Medical mimics: Differential diagnostic considerations for psychiatric symptoms

Jerry McKee PharmD, MS, BCPP1Nancy Brahm PharmD, MS, BCPP, CGP2

1(Corresponding author) Assistant Director, Pharmacy Operations and Payer Programs, Community Care of North Carolina, Raleigh, North Carolina, ;

2Clinical Professor, University of Oklahoma College of Pharmacy, Tulsa, Oklahoma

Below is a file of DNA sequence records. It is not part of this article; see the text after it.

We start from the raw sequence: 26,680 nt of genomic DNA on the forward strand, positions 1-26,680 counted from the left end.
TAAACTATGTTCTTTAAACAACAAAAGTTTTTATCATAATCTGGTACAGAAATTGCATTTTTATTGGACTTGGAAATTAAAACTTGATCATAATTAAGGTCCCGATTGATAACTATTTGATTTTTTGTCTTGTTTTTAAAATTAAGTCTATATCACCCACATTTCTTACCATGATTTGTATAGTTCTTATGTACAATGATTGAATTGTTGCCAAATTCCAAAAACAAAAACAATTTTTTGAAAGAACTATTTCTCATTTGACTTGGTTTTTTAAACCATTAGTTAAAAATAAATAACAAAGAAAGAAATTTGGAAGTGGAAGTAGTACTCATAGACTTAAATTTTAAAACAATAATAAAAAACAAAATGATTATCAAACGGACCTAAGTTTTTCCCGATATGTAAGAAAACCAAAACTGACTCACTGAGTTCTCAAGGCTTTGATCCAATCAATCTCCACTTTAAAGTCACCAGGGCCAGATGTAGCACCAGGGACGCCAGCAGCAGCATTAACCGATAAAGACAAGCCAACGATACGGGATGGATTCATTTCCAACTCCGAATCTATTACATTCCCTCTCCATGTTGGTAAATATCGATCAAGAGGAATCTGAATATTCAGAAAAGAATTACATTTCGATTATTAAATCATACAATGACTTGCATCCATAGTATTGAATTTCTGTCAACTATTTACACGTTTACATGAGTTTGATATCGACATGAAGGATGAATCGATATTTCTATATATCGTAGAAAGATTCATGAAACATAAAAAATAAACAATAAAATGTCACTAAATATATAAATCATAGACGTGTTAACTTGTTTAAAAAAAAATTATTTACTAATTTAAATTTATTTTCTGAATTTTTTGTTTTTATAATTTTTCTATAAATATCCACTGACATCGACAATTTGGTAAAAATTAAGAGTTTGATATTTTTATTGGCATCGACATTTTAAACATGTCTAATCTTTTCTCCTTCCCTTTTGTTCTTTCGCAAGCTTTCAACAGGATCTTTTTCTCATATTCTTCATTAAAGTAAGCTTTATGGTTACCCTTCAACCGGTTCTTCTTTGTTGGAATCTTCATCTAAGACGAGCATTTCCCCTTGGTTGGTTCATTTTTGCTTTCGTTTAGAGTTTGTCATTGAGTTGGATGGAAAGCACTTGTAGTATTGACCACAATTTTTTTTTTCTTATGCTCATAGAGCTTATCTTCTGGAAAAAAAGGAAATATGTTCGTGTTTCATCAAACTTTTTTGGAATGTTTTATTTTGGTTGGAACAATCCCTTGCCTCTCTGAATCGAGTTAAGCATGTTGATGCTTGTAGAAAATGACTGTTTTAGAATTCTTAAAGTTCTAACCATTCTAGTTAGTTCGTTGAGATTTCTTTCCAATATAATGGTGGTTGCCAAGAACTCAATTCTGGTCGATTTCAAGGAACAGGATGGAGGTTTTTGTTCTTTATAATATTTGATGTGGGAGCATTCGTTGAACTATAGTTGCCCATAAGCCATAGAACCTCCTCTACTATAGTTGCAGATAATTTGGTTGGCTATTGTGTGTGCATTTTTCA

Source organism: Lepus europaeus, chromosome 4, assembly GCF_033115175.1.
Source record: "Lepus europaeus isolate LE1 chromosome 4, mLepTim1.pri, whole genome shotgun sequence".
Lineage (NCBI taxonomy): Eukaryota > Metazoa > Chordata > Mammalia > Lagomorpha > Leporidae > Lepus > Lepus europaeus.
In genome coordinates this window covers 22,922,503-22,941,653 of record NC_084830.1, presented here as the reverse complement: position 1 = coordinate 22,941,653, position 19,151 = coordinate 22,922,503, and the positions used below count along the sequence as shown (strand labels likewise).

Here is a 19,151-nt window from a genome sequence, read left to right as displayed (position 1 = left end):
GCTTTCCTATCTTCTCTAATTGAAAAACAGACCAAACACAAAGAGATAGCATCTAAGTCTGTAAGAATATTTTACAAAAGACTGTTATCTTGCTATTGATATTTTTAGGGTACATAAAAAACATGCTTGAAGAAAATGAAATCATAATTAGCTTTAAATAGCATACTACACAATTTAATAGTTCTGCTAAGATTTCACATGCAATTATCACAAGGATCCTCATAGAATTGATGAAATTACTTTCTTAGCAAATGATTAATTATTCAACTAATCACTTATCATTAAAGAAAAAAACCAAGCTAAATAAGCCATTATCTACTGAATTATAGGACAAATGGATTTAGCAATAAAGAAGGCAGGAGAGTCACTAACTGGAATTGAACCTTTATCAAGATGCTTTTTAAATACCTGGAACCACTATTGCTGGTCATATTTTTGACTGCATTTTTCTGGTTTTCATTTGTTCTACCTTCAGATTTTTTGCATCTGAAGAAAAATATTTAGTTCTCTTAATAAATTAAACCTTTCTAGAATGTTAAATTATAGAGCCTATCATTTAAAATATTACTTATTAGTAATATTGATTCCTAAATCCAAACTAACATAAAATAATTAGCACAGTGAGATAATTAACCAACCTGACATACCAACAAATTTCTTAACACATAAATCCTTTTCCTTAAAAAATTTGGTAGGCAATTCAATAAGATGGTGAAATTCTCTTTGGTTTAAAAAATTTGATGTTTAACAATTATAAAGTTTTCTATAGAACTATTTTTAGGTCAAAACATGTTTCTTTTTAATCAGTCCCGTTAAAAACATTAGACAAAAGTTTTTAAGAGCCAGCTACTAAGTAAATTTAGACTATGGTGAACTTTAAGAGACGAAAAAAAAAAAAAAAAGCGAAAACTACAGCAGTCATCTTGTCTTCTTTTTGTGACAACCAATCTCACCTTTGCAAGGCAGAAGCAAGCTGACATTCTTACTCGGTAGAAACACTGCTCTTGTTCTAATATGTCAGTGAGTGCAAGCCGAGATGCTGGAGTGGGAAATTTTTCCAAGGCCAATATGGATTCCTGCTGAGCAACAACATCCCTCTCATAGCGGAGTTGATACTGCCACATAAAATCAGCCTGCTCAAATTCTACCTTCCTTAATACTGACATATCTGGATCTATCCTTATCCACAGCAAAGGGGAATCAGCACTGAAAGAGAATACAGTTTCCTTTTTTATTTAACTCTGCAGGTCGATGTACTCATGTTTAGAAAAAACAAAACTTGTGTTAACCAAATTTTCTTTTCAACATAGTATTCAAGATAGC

Patients with underlying medical disease can present to the health care system with psychiatric symptoms predominating. Identification of an underlying medical condition masquerading as a psychiatric disorder can be challenging for clinicians, especially in patients with an existing psychiatric condition. The term medical mimic or secondary psychosis has been used to describe this clinical situation. Diagnostic categories from The Diagnostic and Statistical Manual of Mental Disorders, Fifth Edition, that may encompass medical mimics include substance-induced disorders, which includes medications, and unspecified mental disorder due to another medical condition in situations where the clinician may lack needed information for a complete diagnosis. At this time, there is no single diagnostic test or procedure available to differentiate primary versus secondary psychosis on the basis of psychopathology presentation alone. When considering a diagnosis, clinicians should evaluate for the presence of atypical features uncharacteristic of the psychiatric symptoms observed; this may include changes in functionality and/or age of onset and symptom presentation severity. The purpose of this work is to provide a structured clinical framework for evaluation for medical mimics, identify groups considered to be at highest risk for medical mimics, and present common syndromic features suggestive of a medical mimic. Selected case scenarios are used to illustrate key concepts for evaluating and assessing a patient presenting with acute psychiatric symptomatology to improve judgment in ruling out potential medical causality.


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